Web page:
The gentlemen for whom I’m developing this hardware for has requested some additional functionality. The additional functionality requested is a Pulse Oximetry measurement. Pulse Oximetry is the measurement of a person’s pulse along with how much oxygen is present within their blood. It is a common measurement made by medical practitioners to ensure their patients are in good health. I suspect for the medical device, this information will be correlated with a person’s breathing to assess how well a person’s lungs are working and how much oxygen from the air is getting into their blood.
As I read many pages on the internet I saw there is a sort of adapter so called “USB to TTL adapter” who can communicate through with the uC. I had not the time to order one but I give a try to make one for the COM port. Actually it is an RS232 to TTL converter which I found better from my opinion than that USB to TTL adapter.
Here is why I like more this RS232 to TTL adapter than the other one:
can be used on a real RS232 port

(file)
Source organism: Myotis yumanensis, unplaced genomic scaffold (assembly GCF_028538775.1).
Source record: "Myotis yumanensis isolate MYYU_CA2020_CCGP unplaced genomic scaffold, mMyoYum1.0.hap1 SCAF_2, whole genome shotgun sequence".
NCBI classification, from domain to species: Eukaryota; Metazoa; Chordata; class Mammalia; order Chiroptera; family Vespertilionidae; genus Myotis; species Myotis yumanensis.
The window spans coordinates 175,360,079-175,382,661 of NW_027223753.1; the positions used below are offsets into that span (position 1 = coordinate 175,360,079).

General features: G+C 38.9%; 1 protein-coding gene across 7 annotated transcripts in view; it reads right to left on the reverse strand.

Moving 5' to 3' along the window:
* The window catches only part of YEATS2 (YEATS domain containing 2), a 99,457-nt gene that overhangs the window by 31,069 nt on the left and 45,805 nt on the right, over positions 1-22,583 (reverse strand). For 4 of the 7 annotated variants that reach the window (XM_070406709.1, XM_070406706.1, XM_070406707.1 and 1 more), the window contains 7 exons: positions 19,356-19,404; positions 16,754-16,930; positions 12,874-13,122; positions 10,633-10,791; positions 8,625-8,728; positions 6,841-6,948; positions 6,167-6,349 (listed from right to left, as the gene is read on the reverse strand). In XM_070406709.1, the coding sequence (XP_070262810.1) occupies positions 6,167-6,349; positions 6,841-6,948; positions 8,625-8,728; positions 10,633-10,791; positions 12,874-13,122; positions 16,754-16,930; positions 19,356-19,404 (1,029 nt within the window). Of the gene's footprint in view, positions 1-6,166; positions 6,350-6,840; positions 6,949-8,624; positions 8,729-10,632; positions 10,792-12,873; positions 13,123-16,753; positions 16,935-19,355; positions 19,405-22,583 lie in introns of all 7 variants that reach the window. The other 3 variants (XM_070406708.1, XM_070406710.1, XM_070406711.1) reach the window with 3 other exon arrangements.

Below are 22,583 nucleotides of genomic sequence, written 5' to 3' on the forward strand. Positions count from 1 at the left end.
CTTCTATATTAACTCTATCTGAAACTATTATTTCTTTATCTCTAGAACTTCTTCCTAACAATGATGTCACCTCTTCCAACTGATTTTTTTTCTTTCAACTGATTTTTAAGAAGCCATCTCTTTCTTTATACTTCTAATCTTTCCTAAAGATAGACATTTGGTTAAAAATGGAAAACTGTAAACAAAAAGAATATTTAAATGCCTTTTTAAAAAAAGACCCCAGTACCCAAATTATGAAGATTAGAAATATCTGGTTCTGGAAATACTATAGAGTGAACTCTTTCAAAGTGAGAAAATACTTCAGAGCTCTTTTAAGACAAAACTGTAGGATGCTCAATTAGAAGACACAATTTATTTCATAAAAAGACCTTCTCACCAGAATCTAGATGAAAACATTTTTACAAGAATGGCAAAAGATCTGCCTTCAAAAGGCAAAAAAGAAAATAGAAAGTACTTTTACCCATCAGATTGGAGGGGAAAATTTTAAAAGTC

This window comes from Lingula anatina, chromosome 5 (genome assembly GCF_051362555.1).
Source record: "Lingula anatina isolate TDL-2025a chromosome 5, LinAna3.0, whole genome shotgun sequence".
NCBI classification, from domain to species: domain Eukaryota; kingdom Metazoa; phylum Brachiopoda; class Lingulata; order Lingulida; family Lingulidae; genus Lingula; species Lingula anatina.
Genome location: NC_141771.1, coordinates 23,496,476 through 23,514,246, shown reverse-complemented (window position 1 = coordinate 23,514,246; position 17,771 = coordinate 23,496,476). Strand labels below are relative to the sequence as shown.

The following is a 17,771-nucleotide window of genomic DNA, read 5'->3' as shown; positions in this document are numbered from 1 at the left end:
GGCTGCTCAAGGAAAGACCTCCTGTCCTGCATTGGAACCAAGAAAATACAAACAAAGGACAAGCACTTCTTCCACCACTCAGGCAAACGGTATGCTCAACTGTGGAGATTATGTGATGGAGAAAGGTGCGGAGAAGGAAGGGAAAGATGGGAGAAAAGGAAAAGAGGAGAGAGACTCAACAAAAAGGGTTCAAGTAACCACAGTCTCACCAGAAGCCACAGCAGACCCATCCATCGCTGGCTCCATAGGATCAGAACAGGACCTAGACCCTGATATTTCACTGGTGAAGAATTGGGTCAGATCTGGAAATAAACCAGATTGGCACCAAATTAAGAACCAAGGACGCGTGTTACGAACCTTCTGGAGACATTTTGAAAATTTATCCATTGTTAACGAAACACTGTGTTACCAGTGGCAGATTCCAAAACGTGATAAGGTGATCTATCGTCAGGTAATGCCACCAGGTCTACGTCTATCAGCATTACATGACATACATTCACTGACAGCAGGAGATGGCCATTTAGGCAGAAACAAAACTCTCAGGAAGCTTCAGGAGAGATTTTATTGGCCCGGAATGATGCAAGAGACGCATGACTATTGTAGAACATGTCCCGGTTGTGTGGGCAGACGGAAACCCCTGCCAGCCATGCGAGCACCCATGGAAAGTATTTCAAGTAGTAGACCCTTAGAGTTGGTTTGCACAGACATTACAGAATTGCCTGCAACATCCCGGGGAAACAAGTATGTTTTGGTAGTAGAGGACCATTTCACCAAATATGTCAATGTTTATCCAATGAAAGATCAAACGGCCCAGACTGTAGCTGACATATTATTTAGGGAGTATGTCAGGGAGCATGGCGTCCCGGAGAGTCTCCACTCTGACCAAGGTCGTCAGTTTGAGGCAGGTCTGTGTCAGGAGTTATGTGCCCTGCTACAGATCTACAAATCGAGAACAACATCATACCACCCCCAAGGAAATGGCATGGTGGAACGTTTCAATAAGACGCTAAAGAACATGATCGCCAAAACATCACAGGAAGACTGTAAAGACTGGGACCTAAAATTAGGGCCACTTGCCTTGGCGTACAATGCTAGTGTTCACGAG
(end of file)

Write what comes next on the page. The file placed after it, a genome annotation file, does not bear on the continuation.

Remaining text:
it is a stable voltage level converter
can be used on USB port too (through USB to RS232 converter)
there is no VCC ( somebody would say it’s a disadvantage but wait…) *
it is a real hardware stuff, no emulation etc. (if it is used through a real com port)
In this tutorial, you will learn how to write your first ULP in Eagle CAD to add a new capability to your CAD tool.
User Language Program (ULP) is a set of extensions for Eagle CAD users to either facilitate a routine job in an automated way or do a job that can’t be done without a ULP’s help. For example, the only way to import an image to your PCB design is by using the command import-bmp ULP. Auto-placement, exporting BOM, and renumbering parts in a schematic are all routine jobs with which ULP can help.
This tutorial was done on Windows. Authors claim it could also be used on Linux by using Mono, but I haven’t tried and don’t understand a lot about Mono to see what could be done. I am switching to Linux nowadays, so I’d be very grateful to anybody that’d make instructions on how to launch it, however – and I’m sure other fellow Linux-wielding engineers will be grateful, too =)
This is the GitHub issue describing steps to launch it on Linux, half-successfully (thanks to @jlbrian7 for figuring this out
Yu Jiang Tham designed and built his own bartender robot named Bar Mixvah, that is available on Github:
I built a robot that mixes drinks named Bar Mixvah. It utilizes an Arduino microcontroller switching a series of pumps via transistors on the physical layer, and the MEAN stack (MongoDB, Express.js, Angular.js, Node.js) and jQuery for the frontend and backend. In this post, I’ll teach you how I made it. You can follow along and build one just like it!